Why any elected official would want to hitch their star on this high-speed track to political oblivion is beyond us.
Wall Street Journal
Solyndra on Rails
California's high-speed rail project 'is not financially feasible.'
California Governor Jerry Brown has a big dream about a very expensive train—$98.5 billion to be precise, running from San Francisco to Los Angeles. Neither the ballooning cost of building it, nor growing public opposition, nor a string of negative expert assessments have cooled the Governor's ardor. So that leaves the California legislature to derail this boondoggle.
The case for the bullet train was iffy from the start and is now beyond salvation. A withering report this week from a state-appointed panel ought to drive the last nail in. The California High-Speed Rail Peer Review Group, asked to judge the project, declared it "not financially feasible." It said the rail route's first leg, in the Central Valley between Merced and Bakersfield, would be especially noneconomic. And it asked the legislature not to approve Governor Brown's plans to issue the first $2.7 billion batch of bonds this month to start construction on the 520-mile network.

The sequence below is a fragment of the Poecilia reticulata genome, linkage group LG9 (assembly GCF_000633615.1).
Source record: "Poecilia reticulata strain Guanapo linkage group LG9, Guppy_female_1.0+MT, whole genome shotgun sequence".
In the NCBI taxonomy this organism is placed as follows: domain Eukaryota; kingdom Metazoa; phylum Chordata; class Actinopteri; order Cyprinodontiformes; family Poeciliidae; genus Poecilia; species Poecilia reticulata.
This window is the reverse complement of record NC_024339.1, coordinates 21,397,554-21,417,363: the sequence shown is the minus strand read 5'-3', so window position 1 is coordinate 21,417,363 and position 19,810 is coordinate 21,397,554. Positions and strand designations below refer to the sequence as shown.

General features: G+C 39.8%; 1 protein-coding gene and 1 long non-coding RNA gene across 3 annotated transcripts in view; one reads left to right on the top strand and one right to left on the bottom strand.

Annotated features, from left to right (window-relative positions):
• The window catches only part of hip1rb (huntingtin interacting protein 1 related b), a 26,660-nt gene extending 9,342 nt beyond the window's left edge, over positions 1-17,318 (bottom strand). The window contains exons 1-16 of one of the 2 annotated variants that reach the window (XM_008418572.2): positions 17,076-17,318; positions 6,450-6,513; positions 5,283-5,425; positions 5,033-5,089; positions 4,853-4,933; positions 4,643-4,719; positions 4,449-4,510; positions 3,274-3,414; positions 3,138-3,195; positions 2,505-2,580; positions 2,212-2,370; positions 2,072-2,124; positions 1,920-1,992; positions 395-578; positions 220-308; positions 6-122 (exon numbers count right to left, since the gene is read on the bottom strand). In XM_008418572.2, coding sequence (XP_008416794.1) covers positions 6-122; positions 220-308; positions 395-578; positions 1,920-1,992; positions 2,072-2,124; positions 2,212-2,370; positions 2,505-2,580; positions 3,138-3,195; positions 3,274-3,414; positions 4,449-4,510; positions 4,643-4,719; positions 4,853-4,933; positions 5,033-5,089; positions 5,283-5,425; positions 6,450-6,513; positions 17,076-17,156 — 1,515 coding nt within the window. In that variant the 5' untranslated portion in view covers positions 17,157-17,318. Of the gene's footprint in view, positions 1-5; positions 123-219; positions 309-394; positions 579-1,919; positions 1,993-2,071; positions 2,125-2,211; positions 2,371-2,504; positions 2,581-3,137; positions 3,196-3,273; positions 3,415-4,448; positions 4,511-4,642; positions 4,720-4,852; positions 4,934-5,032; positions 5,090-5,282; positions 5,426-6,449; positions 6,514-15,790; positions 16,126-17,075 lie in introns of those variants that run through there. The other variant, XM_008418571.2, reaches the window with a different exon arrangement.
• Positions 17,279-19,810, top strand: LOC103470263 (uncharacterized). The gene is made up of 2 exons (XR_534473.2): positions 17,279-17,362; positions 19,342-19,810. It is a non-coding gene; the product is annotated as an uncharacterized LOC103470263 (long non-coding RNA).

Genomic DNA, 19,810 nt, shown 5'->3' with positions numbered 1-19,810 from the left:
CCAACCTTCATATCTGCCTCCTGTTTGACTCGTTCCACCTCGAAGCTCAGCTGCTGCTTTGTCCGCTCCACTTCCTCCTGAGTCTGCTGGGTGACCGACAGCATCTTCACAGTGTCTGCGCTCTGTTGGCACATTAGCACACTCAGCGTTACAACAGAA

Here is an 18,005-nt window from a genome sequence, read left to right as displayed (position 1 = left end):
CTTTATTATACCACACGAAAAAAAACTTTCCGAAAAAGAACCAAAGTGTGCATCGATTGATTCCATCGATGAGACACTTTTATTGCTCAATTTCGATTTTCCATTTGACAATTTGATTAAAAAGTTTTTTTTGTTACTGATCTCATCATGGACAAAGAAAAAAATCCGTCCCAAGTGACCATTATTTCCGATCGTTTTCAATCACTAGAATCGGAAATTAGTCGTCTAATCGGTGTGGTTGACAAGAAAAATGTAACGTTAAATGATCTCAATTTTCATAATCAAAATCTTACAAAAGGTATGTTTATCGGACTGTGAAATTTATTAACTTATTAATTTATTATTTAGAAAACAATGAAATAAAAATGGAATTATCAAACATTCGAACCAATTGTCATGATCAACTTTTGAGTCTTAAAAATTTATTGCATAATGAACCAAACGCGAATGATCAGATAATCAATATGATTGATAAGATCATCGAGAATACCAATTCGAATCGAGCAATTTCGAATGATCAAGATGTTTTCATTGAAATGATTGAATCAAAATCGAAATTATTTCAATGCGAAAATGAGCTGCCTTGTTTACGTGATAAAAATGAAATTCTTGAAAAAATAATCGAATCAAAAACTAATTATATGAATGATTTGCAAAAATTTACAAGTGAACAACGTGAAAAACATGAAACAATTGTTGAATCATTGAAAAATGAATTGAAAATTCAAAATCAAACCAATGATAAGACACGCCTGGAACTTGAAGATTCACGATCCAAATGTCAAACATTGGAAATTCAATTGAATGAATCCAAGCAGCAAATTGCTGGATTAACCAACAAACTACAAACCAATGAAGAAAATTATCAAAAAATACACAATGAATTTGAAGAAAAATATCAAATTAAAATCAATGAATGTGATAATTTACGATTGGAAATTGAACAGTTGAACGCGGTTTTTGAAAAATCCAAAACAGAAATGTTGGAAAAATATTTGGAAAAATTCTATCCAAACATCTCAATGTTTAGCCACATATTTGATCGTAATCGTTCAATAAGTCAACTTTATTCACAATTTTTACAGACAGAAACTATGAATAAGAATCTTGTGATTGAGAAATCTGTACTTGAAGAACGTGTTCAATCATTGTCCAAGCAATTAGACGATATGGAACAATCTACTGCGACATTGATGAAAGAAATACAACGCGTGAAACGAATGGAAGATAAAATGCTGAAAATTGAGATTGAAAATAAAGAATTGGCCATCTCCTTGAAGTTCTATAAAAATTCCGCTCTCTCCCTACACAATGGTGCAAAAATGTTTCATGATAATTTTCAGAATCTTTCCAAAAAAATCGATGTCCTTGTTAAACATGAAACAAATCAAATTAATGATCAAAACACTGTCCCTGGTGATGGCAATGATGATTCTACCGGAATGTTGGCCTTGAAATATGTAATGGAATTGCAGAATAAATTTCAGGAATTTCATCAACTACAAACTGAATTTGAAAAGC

The panel blew up just about every assumption offered about California's answer to the French TGV. The current cost estimate, already triple what was sold to voters in 2008, will likely come in even higher. Federal, much less private, financing won't be forthcoming. Projections for passenger traffic and revenues are unrealistic. The state auditor, the inspector general, California's watchdog Legislative Analyst's Office, the U.S. House Transportation Committee, among others, arrived at similar conclusions.
Four years ago, when they approved a $9 billion bond issue, California's voters backed the project based on false advertising. If the referendum were held today, according to a Field poll last month, they'd vote it down by a two-to-one margin. Two-thirds of Californians want another say. The Golden State seems to flirt with bankruptcy every year, and voters appear to understand better than their politicians that a huge infrastructure project of dubious value may not be a good idea.
Governor Brown won't hear of such fiscal realities. His spokesman said the peer review study "does not appear to add any arguments that are new or compelling enough to suggest a change in course."
Let's not forget that his supporters in the unions, who picked up the tab for the 2008 bond campaign, love this Solyndra on rails. So does the Obama Administration, which wants to make an high-speed rail example out of California. The Golden State would merely burnish an unfortunate reputation for fiscal lunacy unless legislators, who are at last starting to raise doubts, get off this ride